And it’s been good. In fact, this now-ness is something I’ve been especially mindful of over the past year. Because, not to be all cliche about it, but “now” is all we really have, yes?
But today … oy vey, today.
First, I had strange dreams last night, which made my sleep weird. My father (who died 32 years ago) made a little drive-by appearance in my dream just before I woke up. Now, I am not one who dreams often about people who have passed away, so this was a little shocking.
I didn’t get to see him up-close, but I was aware that he was around. And come to find out, he had left a message for me at the front desk at the hotel we had been staying at in my dream.
And this message was mostly gibberish, and the clerk hadn’t even been going to give it to me because it made no sense, but I insisted:
Sinka inka dinka do
Sooner or later we all sink.
Which had me like, “What?”
And I woke up late and was preoccupied, which put me behind schedule, and I ended up hurrying to the training studio. The good news about my in-person work is that it requires me to be 100 percent present. I trained some clients and taught County Heat Live class.
During the class though, I kept thinking: “inka-dinka-do.” Like, I’d heard that before, but I didn’t know where or how.
After class, I ran an errand and then stopped by Starbucks for an iced latte (my Saturday treat!), before heading back home. And basically as soon as I sat down to enjoy my latte, the cat knocked it onto the floor and it spilled everywhere.
Seriously: there was ice coffee on the carpet, I found an ice cube 10 feet away (in another room!), the cat freaked out and knocked over some more stuff, and the dog went into hiding.
And things kind of just fell apart from there. When you’re tired, it’s really hard to be present, because your brain gets fussy. And man, was I ever fussy.
I stayed that way for several hours, despite all my oh-so-serious efforts to be PRESENT.
Then the Dog Started Whining
And I’d just walked her an hour earlier, and there were about 15 more things I had to do on my list before 5:30 p.m. rolled around, and I didn’t have time to take her for another walk, but …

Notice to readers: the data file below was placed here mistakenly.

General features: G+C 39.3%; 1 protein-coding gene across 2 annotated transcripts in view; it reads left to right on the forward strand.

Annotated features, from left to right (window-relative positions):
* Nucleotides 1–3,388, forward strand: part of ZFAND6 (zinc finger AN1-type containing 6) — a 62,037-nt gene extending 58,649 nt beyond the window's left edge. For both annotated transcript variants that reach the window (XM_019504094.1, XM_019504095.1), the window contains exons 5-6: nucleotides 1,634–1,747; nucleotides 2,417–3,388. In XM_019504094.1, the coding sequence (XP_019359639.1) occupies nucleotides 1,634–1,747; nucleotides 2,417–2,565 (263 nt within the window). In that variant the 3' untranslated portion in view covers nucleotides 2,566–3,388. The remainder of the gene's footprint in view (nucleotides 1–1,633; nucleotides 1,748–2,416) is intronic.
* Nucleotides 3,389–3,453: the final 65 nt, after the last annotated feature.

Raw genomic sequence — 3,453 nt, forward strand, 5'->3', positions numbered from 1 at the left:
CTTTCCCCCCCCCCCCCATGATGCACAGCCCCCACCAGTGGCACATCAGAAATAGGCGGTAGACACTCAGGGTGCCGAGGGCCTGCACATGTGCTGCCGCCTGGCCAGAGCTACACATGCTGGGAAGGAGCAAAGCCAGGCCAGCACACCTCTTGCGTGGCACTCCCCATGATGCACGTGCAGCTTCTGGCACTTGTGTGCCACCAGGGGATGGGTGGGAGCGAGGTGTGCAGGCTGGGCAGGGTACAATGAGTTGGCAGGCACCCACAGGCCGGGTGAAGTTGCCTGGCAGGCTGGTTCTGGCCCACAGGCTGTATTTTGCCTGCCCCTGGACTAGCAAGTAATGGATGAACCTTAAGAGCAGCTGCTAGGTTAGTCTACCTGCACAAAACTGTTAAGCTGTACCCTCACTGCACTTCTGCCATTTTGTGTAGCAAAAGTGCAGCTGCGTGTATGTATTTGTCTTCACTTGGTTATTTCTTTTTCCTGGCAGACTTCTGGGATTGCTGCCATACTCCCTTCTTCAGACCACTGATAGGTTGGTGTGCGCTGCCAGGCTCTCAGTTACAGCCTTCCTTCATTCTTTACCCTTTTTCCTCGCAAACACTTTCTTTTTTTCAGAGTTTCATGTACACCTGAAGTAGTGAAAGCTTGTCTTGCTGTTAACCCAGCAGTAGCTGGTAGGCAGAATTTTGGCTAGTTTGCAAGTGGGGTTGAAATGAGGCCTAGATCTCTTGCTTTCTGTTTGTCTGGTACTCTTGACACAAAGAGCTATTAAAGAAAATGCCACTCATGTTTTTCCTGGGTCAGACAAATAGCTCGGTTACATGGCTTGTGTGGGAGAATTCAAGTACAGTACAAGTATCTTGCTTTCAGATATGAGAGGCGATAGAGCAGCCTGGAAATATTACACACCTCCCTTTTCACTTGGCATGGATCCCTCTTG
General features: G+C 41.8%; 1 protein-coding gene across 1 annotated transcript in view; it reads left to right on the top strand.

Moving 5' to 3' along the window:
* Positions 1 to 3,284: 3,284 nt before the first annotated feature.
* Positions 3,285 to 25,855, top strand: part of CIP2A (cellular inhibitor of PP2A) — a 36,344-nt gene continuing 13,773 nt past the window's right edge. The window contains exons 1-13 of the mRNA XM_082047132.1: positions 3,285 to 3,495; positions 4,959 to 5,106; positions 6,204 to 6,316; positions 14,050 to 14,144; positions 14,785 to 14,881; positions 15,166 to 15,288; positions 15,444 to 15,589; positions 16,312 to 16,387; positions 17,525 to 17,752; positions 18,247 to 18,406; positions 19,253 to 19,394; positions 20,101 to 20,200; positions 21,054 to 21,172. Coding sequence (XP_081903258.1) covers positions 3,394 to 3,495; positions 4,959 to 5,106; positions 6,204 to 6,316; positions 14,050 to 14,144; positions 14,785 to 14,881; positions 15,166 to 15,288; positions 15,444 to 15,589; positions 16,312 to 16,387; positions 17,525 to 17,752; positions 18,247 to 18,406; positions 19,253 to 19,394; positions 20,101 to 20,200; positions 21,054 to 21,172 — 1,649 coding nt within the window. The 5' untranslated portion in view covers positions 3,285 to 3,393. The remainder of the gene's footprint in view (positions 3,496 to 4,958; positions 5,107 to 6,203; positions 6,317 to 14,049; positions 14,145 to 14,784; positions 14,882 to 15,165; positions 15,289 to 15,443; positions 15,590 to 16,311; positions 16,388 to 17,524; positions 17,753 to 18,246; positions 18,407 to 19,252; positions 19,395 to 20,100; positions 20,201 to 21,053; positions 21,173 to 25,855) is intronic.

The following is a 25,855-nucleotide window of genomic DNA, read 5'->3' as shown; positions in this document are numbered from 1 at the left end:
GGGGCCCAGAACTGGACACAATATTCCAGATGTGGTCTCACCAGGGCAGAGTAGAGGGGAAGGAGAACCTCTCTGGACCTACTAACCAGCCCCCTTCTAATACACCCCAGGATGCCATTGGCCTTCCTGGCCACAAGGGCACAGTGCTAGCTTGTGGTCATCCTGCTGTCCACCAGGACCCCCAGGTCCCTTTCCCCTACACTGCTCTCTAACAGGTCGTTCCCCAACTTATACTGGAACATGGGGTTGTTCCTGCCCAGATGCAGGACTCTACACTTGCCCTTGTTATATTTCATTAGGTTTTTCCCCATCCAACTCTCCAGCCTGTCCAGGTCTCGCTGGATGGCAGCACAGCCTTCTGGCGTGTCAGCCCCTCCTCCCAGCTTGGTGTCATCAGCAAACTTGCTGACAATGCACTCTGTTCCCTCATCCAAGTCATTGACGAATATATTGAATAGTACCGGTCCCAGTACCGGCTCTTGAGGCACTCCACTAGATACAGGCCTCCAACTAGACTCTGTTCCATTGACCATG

I did anyway.
She’s an energetic dog so I try to let her off-leash as much as possible, and that requires running up a steep snowbank. I got a head start and leaped up the hill, just barely missing stepping on this leaf.
And it was so pretty I had to stop and look. And it made me think of the leaves of the Bodhi tree that the Buddha was sitting under when he became enlightened.
Gold Bodhi leaf skeleton
Now, I’ve always loved Bodhi leaves. In fact, I used to have them in nearly every room in one form or another. This wasn’t intentional, it was just something that had happened.
There are no Bodhi leaves my life now. As the dog and I were heading back home, I started to think about that … and if I should get some, and blahblahblah.
And then: inka-dinka-do. Wasn’t it a children’s song?
I was pretty sure it was.
As I recall, my dad had really weird musical taste – if you could even call it music. He was more of a computer/science/math kind of guy. But he got a big kick out of things like Spike Jones (basically sound effects along with big band music), or novelty songs like “Puff the Magic Dragon.”
Anyway. Inka Dinka Doo. Jimmy Durante. Totally up his alley.
And that made me smile. Because how can you not smile and listen that song?
I’m not ready to start thinking about the “sooner or later we all sink” portion of the message. That’s another thought for another day.
But for now, I’m going to smile and say, Goodnight Mrs. Calabash, wherever you are.
So, my birthday was a couple weeks ago. It was no big deal, because I’ve reached the age where birthdays aren’t something I celebrate all that heartily.
I mean, I don’t necessarily dread them, but I’m clearly in the, “WTF? I’m that old? How did that happen?” range.